The second big comedy release of the week was the new, and possibly last, series of Harry Hill’s TV Burp. Yes with the news a couple of weeks ago that Hill was getting tired of watching marathons of Snog, Marry, Avoid and wanting to work on an X-Factor musical. Talking of The X-Factor, it is now tradition that Hill’s show is broadcast immediately before the live finals. So was there any new stuff to welcome what possibly could be Hill’s swansong? The short answer is no. The long answer is it this usual mickey-taking out of the soaps, the reality shows and Downton Abbey. Suffering the brunt of episode one’s pastiches was Baking Made Easy’s Lorraine Pascale who does set herself up for a fall by telling stories that really don’t go anywhere most of them involving cheesecake. Coach Trip’s senior nudist Stephen was also focused on for a dead look in his eye which made Hill reckon there was someone else living in him trying to get out. Now I watched all the episodes of Coach Trip and I never picked up on this and that’s one of the beauties of TV Burp sitting back and going, ‘yeah actually you’re right.’ Take his weekly X-Factor feature in which he focused in on the judges introducing their guests such as Gary with Robbie and Kelly with Jennifer Hudson then he comes to Louis with Sinitta and shows the acts trying to muster even a modicum of enthusiasm. So will the show carry on if Hill leaves? Well certainly if the writers stay then some of the surreal material will remain but there’s a sense of fun that Hill brings that is unique to his character. I can think any comic or presenter who could convincingly pull off the weekly mid-show fight or the final sing-song even though a lot would think they could. So if indeed this is Hill’s final series then it should be the last generally and I welcome the debut of The X-Factor musical.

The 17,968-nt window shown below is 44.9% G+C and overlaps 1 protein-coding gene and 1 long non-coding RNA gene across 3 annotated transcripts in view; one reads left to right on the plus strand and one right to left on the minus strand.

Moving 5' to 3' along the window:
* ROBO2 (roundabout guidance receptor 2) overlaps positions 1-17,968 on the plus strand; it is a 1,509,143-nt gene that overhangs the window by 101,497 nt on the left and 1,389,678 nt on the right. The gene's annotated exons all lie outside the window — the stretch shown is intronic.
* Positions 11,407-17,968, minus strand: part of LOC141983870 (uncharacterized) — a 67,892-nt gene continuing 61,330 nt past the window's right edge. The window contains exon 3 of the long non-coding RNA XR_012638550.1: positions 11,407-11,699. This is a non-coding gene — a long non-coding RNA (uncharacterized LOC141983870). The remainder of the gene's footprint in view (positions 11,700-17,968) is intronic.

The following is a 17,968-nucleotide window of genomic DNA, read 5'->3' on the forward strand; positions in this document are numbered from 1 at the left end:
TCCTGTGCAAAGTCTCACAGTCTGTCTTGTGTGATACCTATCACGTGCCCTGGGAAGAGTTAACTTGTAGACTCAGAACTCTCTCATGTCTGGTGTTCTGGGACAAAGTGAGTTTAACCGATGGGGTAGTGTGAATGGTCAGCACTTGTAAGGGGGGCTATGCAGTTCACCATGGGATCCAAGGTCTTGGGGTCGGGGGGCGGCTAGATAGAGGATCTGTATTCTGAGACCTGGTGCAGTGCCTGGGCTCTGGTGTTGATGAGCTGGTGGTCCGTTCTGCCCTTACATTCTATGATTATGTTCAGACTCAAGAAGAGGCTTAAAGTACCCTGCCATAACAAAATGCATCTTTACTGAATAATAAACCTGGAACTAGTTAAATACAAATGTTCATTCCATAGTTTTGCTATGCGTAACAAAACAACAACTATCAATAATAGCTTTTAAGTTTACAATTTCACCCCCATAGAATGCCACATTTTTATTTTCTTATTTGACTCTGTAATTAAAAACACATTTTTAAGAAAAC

Finally we have the latest in Sky’s new collection of new home-grown comedies and their first attempt to do a pre-watershed sitcom. The programme is Spy a screwball comedy which stars Darren Boyd as the hapless Tim a single father and computer store worker who quits his job to find a new career so his Marcus will finally be proud of him. Due to a mix up at the job centre Tim ends up sitting an exam for MI5 and passing it due to his love of sudoku-esque mental problems. When the higher-ups at the agency find out the mistake they still let him in with the proviso that he doesn’t let it slip although he does tell his friend Chris he decides he can’t tell Marcus so tells his son that he ended up with a date entry position. Spy is an interesting mix of old school knockabout comedy and if it wasn’t due to some of the risqué elements of the plot could easily be at home on children’s TV, or at least in my era of kids telly when it was still decent. Darren Boyd plays yet another loser-in-life and Tim comes across as a really likeable chap even if he is a bit daunted by life. Robert Lindsay is also great as the MI5 head honcho simply known as The Examiner with an Alan Sugar beard and a pronounced Northern twang his interactions with Boyd are some of the programme’s best also worthy of a mention are Rebekah Staton’s fellow trainee agent Caitlin and Matthew Bayton’s Chris a computer store worker who hates people and always has messages on his ‘can I help you?’ name tag. The one joke that got really old really quickly was that of Marcus the overly mature son who goes for jogs and constantly berates his father for his predictable nature and for the fact that he let his mum go off. The actor who played Marcus, Jude Wright, was given the impossible task of making this brat of a child likeable in some way and never managed to pull it off so much so that I began to dread the moments when he appeared on screen. There were some major laugh-out-loud moments mostly due to Boyd being a great physical comic the pinnacle of this was when he tried to sit his exam in silence but was prevented from doing this thanks to the incredible amount of mascots he’d bought with him. There was also a fairly funny sequence in the job centre which would be familiar to anyone who has ever sought their advice while job hunting although some of the jokes felt out of place in a pre-watershed comedy namely those about Marcus’ mother not winning custody of him because of her pill addiction which seen as a comic trait rather than a serious issue. Overall though Spy was a decent sitcom which played for laughs and mostly got them thanks to Boyd and to a lesser extent Lindsay with enough to appeal to both kids and grown-ups this could hail the return of the family-friendly sitcom I’m just surprised that Sky One was the channel to do it.